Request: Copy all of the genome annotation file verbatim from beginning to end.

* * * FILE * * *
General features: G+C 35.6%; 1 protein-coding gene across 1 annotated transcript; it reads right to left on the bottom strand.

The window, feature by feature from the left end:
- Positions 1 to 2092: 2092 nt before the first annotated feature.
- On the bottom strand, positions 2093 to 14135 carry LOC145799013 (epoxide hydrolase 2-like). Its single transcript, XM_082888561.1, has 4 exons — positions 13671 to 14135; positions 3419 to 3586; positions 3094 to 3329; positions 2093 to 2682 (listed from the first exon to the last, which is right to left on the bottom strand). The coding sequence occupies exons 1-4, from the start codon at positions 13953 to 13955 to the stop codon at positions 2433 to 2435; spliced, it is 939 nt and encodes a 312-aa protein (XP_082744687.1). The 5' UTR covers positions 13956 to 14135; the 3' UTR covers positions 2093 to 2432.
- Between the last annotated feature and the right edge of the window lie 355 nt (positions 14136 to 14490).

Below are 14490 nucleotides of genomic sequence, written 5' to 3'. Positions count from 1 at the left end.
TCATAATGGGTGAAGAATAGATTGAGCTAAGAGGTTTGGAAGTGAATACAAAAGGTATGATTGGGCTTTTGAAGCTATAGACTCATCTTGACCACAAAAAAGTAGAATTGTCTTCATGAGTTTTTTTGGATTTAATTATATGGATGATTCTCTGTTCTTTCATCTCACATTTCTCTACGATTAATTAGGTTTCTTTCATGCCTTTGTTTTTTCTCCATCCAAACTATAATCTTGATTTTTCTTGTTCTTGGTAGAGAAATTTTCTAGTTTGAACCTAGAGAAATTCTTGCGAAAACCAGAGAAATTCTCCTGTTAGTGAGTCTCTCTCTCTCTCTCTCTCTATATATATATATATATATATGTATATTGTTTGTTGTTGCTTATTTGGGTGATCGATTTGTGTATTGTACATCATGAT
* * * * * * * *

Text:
General features: G+C 35.6%; 1 protein-coding gene across 1 annotated transcript; it reads right to left on the bottom strand.

The window, feature by feature from the left end:
- Positions 1 to 2092: 2092 nt before the first annotated feature.
- On the bottom strand, positions 2093 to 14135 carry LOC145799013 (epoxide hydrolase 2-like). Its single transcript, XM_082888561.1, has 4 exons — positions 13671 to 14135; positions 3419 to 3586; positions 3094 to 3329; positions 2093 to 2682 (listed from the first exon to the last, which is right to left on the bottom strand). The coding sequence occupies exons 1-4, from the start codon at positions 13953 to 13955 to the stop codon at positions 2433 to 2435; spliced, it is 939 nt and encodes a 312-aa protein (XP_082744687.1). The 5' UTR covers positions 13956 to 14135; the 3' UTR covers positions 2093 to 2432.
- Between the last annotated feature and the right edge of the window lie 355 nt (positions 14136 to 14490).

Below are 14490 nucleotides of genomic sequence, written 5' to 3'. Positions count from 1 at the left end.
TCATAATGGGTGAAGAATAGATTGAGCTAAGAGGTTTGGAAGTGAATACAAAAGGTATGATTGGGCTTTTGAAGCTATAGACTCATCTTGACCACAAAAAAGTAGAATTGTCTTCATGAGTTTTTTTGGATTTAATTATATGGATGATTCTCTGTTCTTTCATCTCACATTTCTCTACGATTAATTAGGTTTCTTTCATGCCTTTGTTTTTTCTCCATCCAAACTATAATCTTGATTTTTCTTGTTCTTGGTAGAGAAATTTTCTAGTTTGAACCTAGAGAAATTCTTGCGAAAACCAGAGAAATTCTCCTGTTAGTGAGTCTCTCTCTCTCTCTCTCTCTATATATATATATATATATATGTATATTGTTTGTTGTTGCTTATTTGGGTGATCGATTTGTGTATTGTACATCATGAT